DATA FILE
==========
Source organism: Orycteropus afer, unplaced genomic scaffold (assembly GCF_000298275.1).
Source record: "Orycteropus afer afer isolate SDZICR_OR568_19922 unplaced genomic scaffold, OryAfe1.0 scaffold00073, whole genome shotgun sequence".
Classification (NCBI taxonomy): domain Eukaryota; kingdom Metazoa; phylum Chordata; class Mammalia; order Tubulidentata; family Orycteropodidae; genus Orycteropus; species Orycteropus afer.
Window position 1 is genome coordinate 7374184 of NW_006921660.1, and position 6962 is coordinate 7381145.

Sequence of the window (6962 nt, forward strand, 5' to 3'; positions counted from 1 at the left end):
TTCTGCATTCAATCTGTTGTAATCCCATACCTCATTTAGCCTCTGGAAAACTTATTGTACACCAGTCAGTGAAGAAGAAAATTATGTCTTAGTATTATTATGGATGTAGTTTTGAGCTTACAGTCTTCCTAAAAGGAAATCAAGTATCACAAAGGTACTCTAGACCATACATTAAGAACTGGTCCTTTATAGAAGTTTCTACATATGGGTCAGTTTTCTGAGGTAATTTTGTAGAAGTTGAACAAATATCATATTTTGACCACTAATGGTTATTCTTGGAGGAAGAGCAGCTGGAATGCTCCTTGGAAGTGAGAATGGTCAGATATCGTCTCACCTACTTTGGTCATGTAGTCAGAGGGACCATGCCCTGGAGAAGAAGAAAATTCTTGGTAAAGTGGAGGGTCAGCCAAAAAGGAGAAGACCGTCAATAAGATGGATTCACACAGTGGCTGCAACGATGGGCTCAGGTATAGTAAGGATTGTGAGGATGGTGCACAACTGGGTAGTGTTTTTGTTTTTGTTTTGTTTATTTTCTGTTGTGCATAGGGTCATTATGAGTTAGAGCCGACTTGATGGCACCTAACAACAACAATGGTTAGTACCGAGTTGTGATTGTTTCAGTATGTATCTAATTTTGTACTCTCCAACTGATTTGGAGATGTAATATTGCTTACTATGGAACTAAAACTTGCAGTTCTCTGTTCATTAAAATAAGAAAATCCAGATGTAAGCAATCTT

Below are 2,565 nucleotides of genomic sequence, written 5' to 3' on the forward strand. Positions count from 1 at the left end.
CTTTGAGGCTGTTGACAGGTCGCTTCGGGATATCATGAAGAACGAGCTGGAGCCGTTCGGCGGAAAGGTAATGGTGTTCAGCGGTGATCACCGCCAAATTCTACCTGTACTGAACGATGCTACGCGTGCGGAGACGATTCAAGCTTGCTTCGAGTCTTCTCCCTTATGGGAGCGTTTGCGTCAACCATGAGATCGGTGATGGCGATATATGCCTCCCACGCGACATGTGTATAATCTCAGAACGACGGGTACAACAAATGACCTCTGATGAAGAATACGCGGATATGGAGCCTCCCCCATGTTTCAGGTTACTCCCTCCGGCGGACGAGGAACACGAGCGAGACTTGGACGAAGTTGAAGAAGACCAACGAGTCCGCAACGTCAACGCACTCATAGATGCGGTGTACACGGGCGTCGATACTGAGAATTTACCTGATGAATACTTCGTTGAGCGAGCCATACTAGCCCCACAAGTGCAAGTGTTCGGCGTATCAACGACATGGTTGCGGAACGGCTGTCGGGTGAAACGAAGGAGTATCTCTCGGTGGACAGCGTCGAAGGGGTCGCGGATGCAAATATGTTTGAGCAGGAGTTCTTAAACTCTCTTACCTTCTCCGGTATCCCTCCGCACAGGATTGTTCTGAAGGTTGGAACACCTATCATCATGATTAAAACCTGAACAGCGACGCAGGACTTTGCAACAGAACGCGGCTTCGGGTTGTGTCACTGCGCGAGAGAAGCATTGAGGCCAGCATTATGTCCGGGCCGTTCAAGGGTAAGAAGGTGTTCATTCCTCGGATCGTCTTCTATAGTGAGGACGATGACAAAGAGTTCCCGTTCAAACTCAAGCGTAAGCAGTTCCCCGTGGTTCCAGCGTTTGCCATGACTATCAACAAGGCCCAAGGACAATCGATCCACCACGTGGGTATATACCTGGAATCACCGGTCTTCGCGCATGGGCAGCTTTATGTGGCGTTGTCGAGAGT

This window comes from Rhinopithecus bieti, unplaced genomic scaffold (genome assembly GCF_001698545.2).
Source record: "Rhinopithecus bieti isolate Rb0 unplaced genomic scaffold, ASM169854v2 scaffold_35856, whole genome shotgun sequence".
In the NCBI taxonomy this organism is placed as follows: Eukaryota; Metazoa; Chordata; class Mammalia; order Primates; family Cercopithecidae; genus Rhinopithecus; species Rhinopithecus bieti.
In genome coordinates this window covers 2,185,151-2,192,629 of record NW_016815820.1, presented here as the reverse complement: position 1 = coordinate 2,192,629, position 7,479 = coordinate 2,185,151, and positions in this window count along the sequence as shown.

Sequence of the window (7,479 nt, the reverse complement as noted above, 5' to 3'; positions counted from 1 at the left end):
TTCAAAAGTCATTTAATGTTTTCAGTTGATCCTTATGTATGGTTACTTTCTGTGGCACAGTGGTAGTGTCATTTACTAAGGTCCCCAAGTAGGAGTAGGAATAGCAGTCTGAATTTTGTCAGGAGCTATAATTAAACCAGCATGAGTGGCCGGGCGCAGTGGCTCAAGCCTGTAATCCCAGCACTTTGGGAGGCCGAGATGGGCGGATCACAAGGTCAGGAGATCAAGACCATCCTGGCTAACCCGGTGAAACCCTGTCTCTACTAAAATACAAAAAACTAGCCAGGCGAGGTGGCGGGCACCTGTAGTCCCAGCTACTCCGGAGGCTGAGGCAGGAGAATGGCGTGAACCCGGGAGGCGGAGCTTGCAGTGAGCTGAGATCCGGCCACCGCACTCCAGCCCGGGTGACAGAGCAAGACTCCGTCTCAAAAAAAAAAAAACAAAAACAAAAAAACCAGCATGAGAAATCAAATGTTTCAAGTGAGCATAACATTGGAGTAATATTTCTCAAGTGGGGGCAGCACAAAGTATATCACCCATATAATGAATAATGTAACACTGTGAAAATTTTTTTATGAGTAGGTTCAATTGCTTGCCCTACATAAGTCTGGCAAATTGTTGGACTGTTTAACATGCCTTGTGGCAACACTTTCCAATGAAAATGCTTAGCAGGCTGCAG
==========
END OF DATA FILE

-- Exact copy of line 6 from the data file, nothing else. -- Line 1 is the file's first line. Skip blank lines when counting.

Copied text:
TTCTGCATTCAATCTGTTGTAATCCCATACCTCATTTAGCCTCTGGAAAACTTATTGTACACCAGTCAGTGAAGAAGAAAATTATGTCTTAGTATTATTATGGATGTAGTTTTGAGCTTACAGTCTTCCTAAAAGGAAATCAAGTATCACAAAGGTACTCTAGACCATACATTAAGAACTGGTCCTTTATAGAAGTTTCTACATATGGGTCAGTTTTCTGAGGTAATTTTGTAGAAGTTGAACAAATATCATATTTTGACCACTAATGGTTATTCTTGGAGGAAGAGCAGCTGGAATGCTCCTTGGAAGTGAGAATGGTCAGATATCGTCTCACCTACTTTGGTCATGTAGTCAGAGGGACCATGCCCTGGAGAAGAAGAAAATTCTTGGTAAAGTGGAGGGTCAGCCAAAAAGGAGAAGACCGTCAATAAGATGGATTCACACAGTGGCTGCAACGATGGGCTCAGGTATAGTAAGGATTGTGAGGATGGTGCACAACTGGGTAGTGTTTTTGTTTTTGTTTTGTTTATTTTCTGTTGTGCATAGGGTCATTATGAGTTAGAGCCGACTTGATGGCACCTAACAACAACAATGGTTAGTACCGAGTTGTGATTGTTTCAGTATGTATCTAATTTTGTACTCTCCAACTGATTTGGAGATGTAATATTGCTTACTATGGAACTAAAACTTGCAGTTCTCTGTTCATTAAAATAAGAAAATCCAGATGTAAGCAATCTT